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LALIT challenges Government on Diego Garcia strategy


LALIT challenged the Prime Minister, Hon Dr. Navin Ramgoolam, in a
letter yesterday to make the Government’s strategy on Diego Garcia and
Chagos public. LALIT also called for a Mauritian-sponsored UN General
Assembly Resolution on the issue to respect the dead-line for the next
session. Given the nuclear disaster unfolding in Japan, LALIT also
called on Government to make public the time-line for putting in a
request for UN inspections under the new Pelindaba Treaty body, the
Africa Commission on Nuclear Energy. Here is the content of the letter.

27 March, 2011

Dear Sir,

write to you because we understand that there is now a “task force”
under the auspices of the Prime Minister’s Office and that is in charge
of the strategy the State of Mauritius is adopting on the issue of
Diego Garcia and Chagos.

We write to request reassurance that
your Ministry, which runs this “task force” will be submitting a draft
resolution to the UN General Assembly, in order to gain political
support for the Mauritian claim of sovereignty and to, at the same
time, by means of this resolution, call for the UN International Court
of Justice at the Hague to consider the matter and come up with an
Advisory Opinion. This will put Mauritius in a strong position
politically and legally. We also request reassurance that the deadline
for resolutions will not be missed. And that, once a resolution is on
the agenda, that it does not subsequently, under pressure from the
powerful nation states that illegally occupy Diego Garcia and Chagos,
get withdrawn from the agenda. This has happened, we believe, in the

That is our first request.

Our second request is that you publicly outline the time-line for putting a complaint under the Pelindaba Treaty for a Nuclear Arms Free Africa now
that its Committee (Africa Commission on Nuclear Energy) has been set
up, and of which Mauritius is a member. The public needs to be informed
as to when the AFCONE will come into operation. Now that the tragedy of
the Fukushima nuclear plant in Japan is becoming evident, it becomes
imperative to rid Africa of nuclear weapons. We are aware that three
nuclear submarines at the US base at Guam lost their moorings during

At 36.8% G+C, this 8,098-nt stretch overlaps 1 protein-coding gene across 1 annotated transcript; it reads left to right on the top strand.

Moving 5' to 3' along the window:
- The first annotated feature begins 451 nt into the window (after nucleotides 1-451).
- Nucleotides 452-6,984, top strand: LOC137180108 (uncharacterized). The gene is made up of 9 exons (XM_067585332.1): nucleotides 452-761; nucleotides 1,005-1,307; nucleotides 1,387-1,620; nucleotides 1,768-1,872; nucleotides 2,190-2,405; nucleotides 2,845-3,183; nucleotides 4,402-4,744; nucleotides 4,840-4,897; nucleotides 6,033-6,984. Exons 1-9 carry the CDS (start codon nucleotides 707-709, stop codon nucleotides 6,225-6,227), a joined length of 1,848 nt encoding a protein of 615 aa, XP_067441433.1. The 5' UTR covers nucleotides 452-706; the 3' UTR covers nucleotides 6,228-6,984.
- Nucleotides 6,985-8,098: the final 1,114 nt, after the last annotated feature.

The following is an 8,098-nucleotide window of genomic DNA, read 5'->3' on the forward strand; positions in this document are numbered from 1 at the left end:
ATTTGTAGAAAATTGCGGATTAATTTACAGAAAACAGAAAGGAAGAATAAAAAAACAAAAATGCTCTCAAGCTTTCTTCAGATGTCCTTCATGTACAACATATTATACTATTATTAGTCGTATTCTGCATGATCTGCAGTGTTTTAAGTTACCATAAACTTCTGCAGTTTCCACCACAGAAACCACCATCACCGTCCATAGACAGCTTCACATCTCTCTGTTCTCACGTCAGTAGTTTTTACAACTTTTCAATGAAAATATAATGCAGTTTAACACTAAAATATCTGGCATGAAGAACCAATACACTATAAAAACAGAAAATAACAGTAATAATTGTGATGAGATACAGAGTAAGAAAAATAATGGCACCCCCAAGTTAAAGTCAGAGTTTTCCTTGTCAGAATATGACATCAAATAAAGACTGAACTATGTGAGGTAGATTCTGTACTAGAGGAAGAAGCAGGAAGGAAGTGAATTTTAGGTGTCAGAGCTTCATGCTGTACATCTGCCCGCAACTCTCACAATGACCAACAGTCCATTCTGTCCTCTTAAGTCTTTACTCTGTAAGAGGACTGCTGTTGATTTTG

the recent tsunami. The recent Russian exception under Pelindaba
reminds us how grave it is for us to collude with this military base on
our territory.

This leads to our third proposal. We believe
that in the context of Constitutional Reform, Mauritius should follow
in the footsteps of countries like Equador who have outlawed all
foreign military bases from the soil and waters of their country in
their new Constitution. We support the Government's announcement made
last year that there will be a form of regional assembly for the Chagos.

wish also, at the same time, to put on record our belief that the
Government keeping a “secret strategy” runs the high risk of minimizing
support that the Mauritian State can get, instead of maximizing it.
Transparency is what helps to gain support both in Mauritius and
abroad. Mauritius has nothing to hide. By contrast, the British State
and US Administration have every interest in continuing the veil of
secrecy that they have managed to maintain around Diego Garcia and
Chagos. We, in LALIT for example, have built up a large network of
potential support for the triple struggle for complete decolonization
(i.e. the reunification of the Republic of Mauritius), base closure
(and ecological clean-up and genuine care for the environment), and the
right to return with reparations for Chagossians. In particularly, we
are in contact with large organizations in both the UK and USA that can
bring pressure to bear on their Governments. If the Government’s
strategy remains cloaked in secrecy, we are less able to mobilize

We are following the preparations as they go ahead for
the Mauritian Government’s arbitration under the UNCLOS, and we wish to
re-iterate that this tactic, on its own, is risky, and needs to be
accompanied by the UN resolution and the “advisory opinion” at The
Yours sincerely,

Lindsey Collen